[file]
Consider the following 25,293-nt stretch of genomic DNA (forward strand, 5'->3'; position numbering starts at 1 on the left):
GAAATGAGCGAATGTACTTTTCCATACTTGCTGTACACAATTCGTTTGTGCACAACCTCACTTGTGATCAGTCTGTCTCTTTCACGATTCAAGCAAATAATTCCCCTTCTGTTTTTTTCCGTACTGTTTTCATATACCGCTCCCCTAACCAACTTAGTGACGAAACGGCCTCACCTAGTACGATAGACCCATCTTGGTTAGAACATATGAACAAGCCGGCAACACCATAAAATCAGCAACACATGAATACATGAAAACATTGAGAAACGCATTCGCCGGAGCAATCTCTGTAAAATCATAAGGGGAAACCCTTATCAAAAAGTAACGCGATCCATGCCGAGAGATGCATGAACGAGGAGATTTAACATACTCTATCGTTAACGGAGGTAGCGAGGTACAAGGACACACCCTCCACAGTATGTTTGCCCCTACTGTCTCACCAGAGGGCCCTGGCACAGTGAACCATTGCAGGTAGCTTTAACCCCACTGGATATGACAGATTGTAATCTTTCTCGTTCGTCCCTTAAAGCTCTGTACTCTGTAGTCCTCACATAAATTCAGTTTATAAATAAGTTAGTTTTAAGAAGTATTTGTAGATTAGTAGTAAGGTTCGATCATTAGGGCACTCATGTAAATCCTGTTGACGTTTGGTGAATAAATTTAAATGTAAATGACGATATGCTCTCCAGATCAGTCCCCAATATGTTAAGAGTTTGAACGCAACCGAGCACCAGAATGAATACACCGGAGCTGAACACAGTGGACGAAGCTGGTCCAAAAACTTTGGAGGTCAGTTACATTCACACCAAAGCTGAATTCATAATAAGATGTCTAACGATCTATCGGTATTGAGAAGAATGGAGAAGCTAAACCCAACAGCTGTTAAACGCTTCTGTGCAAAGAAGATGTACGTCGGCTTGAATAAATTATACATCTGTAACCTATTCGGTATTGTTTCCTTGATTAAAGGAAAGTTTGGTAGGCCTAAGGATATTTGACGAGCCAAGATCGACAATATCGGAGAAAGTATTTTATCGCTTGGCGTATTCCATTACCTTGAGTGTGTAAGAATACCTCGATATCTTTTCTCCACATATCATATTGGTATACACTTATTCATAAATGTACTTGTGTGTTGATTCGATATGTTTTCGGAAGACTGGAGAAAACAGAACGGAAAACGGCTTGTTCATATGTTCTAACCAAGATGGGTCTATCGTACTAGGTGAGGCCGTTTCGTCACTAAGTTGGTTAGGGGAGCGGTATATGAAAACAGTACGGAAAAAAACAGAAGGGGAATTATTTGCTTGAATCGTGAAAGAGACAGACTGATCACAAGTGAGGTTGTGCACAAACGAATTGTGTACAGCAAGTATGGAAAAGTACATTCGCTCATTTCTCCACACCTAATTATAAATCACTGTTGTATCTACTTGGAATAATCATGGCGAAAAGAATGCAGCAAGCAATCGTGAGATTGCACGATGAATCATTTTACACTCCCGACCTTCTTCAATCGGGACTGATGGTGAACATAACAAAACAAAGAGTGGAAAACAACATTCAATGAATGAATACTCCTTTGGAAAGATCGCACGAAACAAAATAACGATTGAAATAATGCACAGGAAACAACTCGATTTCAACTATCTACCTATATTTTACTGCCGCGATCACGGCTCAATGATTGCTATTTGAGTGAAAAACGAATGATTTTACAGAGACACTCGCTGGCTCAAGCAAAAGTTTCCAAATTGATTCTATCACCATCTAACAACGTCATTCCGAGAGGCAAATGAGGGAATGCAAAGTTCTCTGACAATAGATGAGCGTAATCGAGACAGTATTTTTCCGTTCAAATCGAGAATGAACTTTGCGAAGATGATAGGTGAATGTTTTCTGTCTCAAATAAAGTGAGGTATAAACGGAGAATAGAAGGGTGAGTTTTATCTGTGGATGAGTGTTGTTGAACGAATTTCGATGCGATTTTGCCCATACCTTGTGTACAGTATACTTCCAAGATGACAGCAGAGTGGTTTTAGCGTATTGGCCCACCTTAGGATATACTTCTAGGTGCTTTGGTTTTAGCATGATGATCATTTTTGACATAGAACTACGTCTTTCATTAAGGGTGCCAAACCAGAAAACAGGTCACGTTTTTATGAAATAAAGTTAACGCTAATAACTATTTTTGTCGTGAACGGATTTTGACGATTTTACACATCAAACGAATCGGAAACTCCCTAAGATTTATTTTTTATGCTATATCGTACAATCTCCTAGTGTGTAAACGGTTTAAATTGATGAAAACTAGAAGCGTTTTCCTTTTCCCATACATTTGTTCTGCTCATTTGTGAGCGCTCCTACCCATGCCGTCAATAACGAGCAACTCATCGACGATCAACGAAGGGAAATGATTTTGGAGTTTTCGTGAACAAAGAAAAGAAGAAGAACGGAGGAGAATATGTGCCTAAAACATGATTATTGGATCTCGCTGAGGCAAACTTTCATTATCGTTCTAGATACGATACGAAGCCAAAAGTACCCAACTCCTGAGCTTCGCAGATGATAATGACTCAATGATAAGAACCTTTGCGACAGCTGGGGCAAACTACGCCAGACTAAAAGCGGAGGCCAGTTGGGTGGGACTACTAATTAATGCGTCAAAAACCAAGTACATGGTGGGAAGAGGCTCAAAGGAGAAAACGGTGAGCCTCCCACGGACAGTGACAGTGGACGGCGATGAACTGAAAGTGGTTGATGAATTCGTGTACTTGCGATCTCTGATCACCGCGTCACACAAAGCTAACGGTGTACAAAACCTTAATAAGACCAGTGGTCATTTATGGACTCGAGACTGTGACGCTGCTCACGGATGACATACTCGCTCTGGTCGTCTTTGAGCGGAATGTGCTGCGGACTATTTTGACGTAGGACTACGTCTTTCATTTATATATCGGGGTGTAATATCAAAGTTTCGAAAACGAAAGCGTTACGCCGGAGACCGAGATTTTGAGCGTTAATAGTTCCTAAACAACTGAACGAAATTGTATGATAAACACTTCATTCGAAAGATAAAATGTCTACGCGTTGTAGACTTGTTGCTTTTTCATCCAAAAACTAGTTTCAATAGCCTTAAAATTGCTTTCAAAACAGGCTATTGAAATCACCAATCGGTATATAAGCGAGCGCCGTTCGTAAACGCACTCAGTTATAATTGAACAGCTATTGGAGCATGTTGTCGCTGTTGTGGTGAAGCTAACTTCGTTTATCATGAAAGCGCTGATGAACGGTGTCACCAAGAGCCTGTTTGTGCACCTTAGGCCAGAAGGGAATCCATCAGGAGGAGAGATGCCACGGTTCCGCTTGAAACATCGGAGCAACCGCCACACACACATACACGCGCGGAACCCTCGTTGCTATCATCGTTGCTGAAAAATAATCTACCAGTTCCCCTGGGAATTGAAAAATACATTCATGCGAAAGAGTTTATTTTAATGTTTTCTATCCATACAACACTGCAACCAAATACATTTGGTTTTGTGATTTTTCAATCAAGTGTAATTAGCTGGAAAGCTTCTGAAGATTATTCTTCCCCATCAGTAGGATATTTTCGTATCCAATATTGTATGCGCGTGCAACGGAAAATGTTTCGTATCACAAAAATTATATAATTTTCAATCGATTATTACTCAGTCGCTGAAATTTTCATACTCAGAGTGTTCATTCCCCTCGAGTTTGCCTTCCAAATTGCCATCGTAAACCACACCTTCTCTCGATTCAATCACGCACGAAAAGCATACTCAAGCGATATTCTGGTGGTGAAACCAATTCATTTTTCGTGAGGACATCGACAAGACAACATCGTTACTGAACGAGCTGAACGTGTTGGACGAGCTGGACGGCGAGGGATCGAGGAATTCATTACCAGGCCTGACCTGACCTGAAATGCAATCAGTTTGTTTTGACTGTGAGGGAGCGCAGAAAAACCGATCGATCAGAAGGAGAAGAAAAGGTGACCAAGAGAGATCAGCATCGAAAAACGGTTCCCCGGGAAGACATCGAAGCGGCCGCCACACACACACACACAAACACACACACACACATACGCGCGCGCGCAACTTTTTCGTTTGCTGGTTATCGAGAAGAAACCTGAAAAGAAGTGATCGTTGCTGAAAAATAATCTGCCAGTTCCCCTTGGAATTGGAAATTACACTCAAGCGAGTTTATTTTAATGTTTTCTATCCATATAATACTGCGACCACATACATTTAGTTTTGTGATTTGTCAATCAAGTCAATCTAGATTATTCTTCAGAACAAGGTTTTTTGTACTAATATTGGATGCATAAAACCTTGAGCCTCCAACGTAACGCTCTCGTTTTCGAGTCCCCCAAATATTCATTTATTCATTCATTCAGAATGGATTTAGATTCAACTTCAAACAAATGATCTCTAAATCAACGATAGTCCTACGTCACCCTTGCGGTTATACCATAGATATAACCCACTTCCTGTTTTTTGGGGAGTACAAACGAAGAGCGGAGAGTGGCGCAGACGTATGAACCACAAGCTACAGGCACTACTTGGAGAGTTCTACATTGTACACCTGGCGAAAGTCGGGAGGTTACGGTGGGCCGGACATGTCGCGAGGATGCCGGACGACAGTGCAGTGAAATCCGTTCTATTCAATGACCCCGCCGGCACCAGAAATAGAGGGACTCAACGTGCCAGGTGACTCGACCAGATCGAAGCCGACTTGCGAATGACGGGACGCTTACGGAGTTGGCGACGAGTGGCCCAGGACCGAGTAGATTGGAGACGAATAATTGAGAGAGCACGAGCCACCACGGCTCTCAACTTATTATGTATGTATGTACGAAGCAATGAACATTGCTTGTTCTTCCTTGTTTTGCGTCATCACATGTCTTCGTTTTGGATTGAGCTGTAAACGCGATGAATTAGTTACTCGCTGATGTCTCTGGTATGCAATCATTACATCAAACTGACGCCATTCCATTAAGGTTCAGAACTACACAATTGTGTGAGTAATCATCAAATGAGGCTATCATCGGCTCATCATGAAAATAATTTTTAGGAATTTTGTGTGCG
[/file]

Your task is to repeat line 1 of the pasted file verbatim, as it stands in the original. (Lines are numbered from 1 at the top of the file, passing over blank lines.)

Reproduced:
Consider the following 25,293-nt stretch of genomic DNA (forward strand, 5'->3'; position numbering starts at 1 on the left):